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Thayer Consultancy Background Briefing:

ABN # 65 648 097 123

Vietnam’s Intervention in
Cambodia Revisited, 1979-2019
Carlyle A. Thayer
December 18, 2018

We request your assessment of Vietnam’s intervention in Cambodia on the fortieth

anniversary of its intervention.
Q1: In your assessment, what is the general opinion held by international scholars
and historians on Vietnam’s role in Cambodia’s liberation from the Khmer Rouge in
1979? What is your own personal assessment?
ANSWER: The view of international scholars have changed from 1979 to the present.
In 1979 the Cambodia conflict took place during the Cold War when international
relations were polarized. The Cambodian conflict was viewed as a proxy war
between the Soviet Union and China. Further, Vietnam’s role in Cambodia was
compared to the Soviet role in the Afghanistan conflict. The key judgment by
international scholars in 1979 was that Vietnam has violated one of the cardinal
rules of international relations to use armed force against another country.
Since 1979 scholars have come to jettison the Cold War framework and view the
conflict in Cambodia as having its own driving forces. Vietnam was repeatedly
attacked by the Khmer Rouge from 1976 and during this period China became a
backer of the Khmer Rouge. Vietnam thus faced threats on two fronts – in the
southwest and in the north. Vietnam’s intervention in Cambodia is now widely
viewed as an act of self-defense.
I followed the emerging conflict between the Khmer Rouge and Vietnam closely in
the 1970s. I first visited Phnom Penh in 1981 and continued to visit throughout the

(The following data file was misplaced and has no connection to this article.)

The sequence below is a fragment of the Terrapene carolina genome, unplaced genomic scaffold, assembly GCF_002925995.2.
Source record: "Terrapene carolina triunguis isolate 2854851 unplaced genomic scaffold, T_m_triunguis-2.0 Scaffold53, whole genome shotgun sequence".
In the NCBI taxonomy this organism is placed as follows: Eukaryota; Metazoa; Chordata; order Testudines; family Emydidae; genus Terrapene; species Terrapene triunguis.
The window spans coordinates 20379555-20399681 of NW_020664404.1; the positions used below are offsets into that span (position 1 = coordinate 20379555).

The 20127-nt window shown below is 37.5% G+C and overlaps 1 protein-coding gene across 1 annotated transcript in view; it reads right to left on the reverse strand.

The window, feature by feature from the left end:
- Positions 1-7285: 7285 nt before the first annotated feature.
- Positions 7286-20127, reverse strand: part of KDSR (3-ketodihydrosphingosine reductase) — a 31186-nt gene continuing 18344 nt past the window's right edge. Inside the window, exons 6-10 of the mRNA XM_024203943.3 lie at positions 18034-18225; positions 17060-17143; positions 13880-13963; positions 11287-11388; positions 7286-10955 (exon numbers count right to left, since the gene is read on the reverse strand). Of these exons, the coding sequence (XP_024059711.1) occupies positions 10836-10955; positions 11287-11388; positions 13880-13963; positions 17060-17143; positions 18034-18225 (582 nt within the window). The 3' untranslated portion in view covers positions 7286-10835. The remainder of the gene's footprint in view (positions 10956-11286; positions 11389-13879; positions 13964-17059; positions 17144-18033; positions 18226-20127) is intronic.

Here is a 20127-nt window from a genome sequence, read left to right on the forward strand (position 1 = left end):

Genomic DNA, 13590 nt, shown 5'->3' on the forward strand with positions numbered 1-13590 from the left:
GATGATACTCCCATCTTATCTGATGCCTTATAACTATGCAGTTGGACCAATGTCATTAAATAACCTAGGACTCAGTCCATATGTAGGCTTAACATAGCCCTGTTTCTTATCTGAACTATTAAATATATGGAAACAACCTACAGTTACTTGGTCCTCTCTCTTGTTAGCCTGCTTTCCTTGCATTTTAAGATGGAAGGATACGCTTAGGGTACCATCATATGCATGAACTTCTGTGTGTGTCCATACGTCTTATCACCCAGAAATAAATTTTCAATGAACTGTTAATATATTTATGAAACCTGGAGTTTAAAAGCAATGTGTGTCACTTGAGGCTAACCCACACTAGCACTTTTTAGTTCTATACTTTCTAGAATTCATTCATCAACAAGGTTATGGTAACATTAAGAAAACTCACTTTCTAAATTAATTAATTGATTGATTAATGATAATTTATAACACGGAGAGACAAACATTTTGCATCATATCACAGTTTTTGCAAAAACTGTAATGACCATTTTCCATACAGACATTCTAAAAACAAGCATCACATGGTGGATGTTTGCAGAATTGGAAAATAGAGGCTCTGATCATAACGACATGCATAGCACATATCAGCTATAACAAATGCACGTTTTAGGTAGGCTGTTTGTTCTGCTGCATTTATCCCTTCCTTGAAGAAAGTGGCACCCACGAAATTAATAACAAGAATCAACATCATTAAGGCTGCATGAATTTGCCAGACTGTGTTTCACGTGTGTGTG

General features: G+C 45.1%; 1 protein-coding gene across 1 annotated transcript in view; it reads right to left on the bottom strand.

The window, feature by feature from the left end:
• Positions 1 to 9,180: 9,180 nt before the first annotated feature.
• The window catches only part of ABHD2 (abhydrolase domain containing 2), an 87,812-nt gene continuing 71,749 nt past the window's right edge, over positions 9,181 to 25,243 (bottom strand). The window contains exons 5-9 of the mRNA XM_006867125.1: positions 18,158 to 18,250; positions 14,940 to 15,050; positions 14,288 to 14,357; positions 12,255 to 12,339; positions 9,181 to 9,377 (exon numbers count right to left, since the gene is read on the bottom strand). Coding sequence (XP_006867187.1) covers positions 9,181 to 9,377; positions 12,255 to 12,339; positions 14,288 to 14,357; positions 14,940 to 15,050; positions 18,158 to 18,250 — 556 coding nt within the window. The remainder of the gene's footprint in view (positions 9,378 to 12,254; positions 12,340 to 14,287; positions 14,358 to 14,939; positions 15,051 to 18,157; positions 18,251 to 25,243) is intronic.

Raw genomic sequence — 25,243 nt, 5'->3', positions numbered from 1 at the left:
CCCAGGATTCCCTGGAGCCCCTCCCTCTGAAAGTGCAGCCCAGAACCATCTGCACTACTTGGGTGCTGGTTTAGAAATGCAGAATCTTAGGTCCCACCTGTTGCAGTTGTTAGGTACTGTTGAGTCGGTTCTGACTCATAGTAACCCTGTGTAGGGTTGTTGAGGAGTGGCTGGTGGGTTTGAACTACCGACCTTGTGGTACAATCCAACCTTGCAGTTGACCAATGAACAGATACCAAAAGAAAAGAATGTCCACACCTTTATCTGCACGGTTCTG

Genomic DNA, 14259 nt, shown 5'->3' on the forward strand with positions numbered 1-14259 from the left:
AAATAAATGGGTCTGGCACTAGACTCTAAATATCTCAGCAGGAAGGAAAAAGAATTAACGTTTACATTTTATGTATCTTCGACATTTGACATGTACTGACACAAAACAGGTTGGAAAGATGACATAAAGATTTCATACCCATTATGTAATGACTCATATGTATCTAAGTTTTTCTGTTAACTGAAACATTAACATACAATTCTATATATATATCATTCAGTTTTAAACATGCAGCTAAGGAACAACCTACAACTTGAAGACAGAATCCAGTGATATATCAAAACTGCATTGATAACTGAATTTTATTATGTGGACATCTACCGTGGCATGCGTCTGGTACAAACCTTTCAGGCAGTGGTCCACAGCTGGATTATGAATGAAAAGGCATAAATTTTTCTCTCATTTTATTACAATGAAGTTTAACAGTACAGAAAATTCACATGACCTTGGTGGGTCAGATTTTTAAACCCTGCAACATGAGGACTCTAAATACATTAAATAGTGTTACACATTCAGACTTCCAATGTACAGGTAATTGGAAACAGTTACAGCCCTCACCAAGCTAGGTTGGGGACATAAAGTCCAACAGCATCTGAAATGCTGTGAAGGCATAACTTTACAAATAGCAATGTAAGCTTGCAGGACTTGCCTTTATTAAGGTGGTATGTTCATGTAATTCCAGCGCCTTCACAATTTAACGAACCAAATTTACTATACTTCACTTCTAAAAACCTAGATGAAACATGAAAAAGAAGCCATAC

1980s. I returned in May 1993 as a United Nations-accredited international observer
for the elections conducted by the United Nations Transitional Authority for
Cambodia (UNTAC). I was always convinced that Vietnam’s actions were motivated
by self-defense but Vietnam’s diplomatic stance at the time that the situation in
Cambodia was “irreversible” created difficulties in bringing the conflict to an early
Question 2: Some scholars and analysts have argued that Vietnam “invaded”
Cambodia under the guise of preventing genocide in 1979. What do you think about
this argument?
ANSWER: The public record from 1975 is clear, Vietnam continued to send fraternal
greetings to Democratic Kampuchea until relations sharply deteriorated in 1977-78.

Vietnamese military forces conducted large scale punitive raids into Cambodia in the
final quarter of 1977 to punish the Khmer Rouge for attacking Vietnamese villages
along the border. The Khmer Rouge kept attacking Vietnam. During 1978 a number
of Khmer Rouge officials and military officers, including Hun Sen, defected to
Vietnam and were gathered into a military force. These Cambodians were well
aware of the genocide conducted by the Khmer Rouge.
It is my assessment that Vietnam’s main reason for intervention was self-defense
and to prevent encirclement in a two front war by China. A second important reason
was to end the rule of the murderous Khmer Rouge and support Cambodians who
were willing to accept Vietnamese assistance. Vietnam’s propaganda directed at the
international community stressed both themes – self-defence against the Khmer
Rouge backed by China and ending the genocidal rule of the Khmer Rouge.
Question 3: Cambodian leaders have repeatedly affirmed but for Vietnam’s
intervention the Cambodian people would not have survived. What is your
ANSWER: There can be no doubt that if Vietnam had not intervened in Cambodia the
genocidal rule of the Khmer Rouge would have continued and that factional fighting
inside the Khmer Rouge would have aggravated the situation. It is absolutely true
that those Cambodians who were oppressed by the Khmer Rouge would not have
survived. Without Vietnamese assistance and support there would have been no
Kampuchean Peoples Revolutionary Party, no People’s Republic of Kampuchea, no
State of Cambodia and certainly no Kingdom of Cambodia.

Suggested citation: Carlyle A. Thayer, “Vietnam’s Intervention in Cambodia Revisited,

1979-2019,” Thayer Consultancy Background Brief, December 17, 2018. All
background briefs are posted on Scribd.com (search for Thayer). To remove yourself
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